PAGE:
Shortcuts don’t have any redeeming value whether you are at work or on the trail. While on a recent tour of various travel management prescriptions on the Mendocino National Forest, I had the opportunity to gauge the effectiveness and success of the St. John Mountain Restoration Project.
In 2007, the Forest applied for a restoration grant to the California Off-Highway Motor Vehicle Recreation Division’s grant program to address trail shortcuts created when the unit had an “Open” to cross country travel designation.
The agency was awarded the grant that helped support the effort to use natural woody debris and trail barriers to rehabilitate steep routes that could have impacted water quality or affected other environmental concerns. Signs were also part of that equation.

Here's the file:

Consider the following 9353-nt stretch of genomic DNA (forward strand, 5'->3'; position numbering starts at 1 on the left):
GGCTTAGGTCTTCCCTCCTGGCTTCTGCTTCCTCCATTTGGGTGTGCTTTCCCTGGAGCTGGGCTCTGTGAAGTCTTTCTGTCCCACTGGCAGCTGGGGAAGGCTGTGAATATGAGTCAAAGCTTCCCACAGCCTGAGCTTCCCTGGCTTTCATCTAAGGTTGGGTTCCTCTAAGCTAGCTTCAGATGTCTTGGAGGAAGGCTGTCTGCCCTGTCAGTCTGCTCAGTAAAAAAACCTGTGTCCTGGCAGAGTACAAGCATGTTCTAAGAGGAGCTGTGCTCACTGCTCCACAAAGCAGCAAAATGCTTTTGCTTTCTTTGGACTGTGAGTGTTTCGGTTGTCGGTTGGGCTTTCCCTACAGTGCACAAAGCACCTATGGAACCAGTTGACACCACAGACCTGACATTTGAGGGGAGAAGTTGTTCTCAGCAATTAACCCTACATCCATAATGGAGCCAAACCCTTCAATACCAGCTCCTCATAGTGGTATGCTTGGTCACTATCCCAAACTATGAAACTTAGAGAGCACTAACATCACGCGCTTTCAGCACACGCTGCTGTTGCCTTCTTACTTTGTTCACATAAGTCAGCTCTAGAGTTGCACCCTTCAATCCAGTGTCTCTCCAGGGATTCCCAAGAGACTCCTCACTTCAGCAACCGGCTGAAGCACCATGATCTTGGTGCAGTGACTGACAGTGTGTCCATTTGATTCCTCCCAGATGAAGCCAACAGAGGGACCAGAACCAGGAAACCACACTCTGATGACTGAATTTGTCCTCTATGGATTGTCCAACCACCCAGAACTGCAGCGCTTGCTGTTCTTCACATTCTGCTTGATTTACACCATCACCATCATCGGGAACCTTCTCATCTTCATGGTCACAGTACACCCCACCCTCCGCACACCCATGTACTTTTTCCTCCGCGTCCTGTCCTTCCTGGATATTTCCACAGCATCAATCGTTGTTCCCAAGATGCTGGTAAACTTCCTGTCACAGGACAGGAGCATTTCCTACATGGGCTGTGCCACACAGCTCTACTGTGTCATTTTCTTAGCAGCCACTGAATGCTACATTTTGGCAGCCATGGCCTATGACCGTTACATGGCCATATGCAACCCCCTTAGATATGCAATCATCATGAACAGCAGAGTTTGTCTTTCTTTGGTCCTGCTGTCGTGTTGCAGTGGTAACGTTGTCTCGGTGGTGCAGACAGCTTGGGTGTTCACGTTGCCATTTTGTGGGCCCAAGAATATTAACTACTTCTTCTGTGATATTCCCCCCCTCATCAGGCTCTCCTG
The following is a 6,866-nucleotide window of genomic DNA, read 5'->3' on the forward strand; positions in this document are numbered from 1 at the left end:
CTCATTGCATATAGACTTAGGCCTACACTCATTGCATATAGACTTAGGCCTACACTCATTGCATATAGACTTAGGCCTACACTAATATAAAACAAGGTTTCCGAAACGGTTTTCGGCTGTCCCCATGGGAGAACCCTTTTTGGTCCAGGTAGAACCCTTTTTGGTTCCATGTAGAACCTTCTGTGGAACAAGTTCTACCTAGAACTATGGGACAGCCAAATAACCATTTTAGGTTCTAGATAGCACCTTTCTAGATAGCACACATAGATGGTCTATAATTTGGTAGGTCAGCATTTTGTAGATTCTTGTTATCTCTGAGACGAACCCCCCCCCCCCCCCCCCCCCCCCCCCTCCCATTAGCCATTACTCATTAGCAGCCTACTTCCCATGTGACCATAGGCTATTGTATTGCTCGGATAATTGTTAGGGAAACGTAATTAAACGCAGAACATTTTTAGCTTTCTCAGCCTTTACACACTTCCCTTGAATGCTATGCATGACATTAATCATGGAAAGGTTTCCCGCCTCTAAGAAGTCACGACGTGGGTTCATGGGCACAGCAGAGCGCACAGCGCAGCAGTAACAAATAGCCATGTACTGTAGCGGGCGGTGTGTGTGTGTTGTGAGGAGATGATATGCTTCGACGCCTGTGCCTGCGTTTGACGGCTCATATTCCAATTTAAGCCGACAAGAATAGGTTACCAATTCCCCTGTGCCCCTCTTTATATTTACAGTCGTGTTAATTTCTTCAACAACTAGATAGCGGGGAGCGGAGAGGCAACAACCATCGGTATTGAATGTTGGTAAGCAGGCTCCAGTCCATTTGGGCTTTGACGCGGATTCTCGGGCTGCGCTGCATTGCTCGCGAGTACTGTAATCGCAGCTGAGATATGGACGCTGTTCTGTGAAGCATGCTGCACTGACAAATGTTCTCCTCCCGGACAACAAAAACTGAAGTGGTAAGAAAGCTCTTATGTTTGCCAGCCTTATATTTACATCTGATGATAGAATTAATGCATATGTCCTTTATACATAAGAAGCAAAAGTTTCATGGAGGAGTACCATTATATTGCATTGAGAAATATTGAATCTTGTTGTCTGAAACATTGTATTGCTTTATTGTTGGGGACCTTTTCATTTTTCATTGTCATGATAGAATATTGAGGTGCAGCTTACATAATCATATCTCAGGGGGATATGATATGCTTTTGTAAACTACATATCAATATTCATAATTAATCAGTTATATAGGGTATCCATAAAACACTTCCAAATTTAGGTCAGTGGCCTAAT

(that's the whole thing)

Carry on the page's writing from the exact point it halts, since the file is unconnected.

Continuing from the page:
As you can see in the photographs, the project has been very successful in meeting its goal to protect natural resources. This project also had a positive benefit in that it enhances the long-term future of managed OHV recreation in the area.
QWR believes that OHV-related restoration projects have become an important tenet of managed OHV recreation in the 21st Century. “Restoration” (R) can now be added as another foundation block to the three “E”s - Education, Enforcement, and Engineering as core elements of any successful motorized program.
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